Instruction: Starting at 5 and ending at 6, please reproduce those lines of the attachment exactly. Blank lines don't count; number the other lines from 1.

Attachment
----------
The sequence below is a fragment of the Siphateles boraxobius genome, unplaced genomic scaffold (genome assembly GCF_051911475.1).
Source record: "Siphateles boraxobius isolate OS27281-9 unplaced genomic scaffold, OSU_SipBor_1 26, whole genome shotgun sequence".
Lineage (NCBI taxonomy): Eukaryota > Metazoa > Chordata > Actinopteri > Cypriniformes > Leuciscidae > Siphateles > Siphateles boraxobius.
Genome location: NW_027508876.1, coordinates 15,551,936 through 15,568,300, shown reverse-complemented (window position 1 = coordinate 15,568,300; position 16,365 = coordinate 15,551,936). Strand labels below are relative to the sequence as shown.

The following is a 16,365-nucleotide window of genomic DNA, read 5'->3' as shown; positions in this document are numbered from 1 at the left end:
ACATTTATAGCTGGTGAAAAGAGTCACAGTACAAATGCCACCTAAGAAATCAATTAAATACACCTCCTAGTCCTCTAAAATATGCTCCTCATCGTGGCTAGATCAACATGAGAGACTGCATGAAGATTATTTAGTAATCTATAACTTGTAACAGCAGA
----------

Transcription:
The following is a 16,365-nucleotide window of genomic DNA, read 5'->3' as shown; positions in this document are numbered from 1 at the left end:
ACATTTATAGCTGGTGAAAAGAGTCACAGTACAAATGCCACCTAAGAAATCAATTAAATACACCTCCTAGTCCTCTAAAATATGCTCCTCATCGTGGCTAGATCAACATGAGAGACTGCATGAAGATTATTTAGTAATCTATAACTTGTAACAGCAGA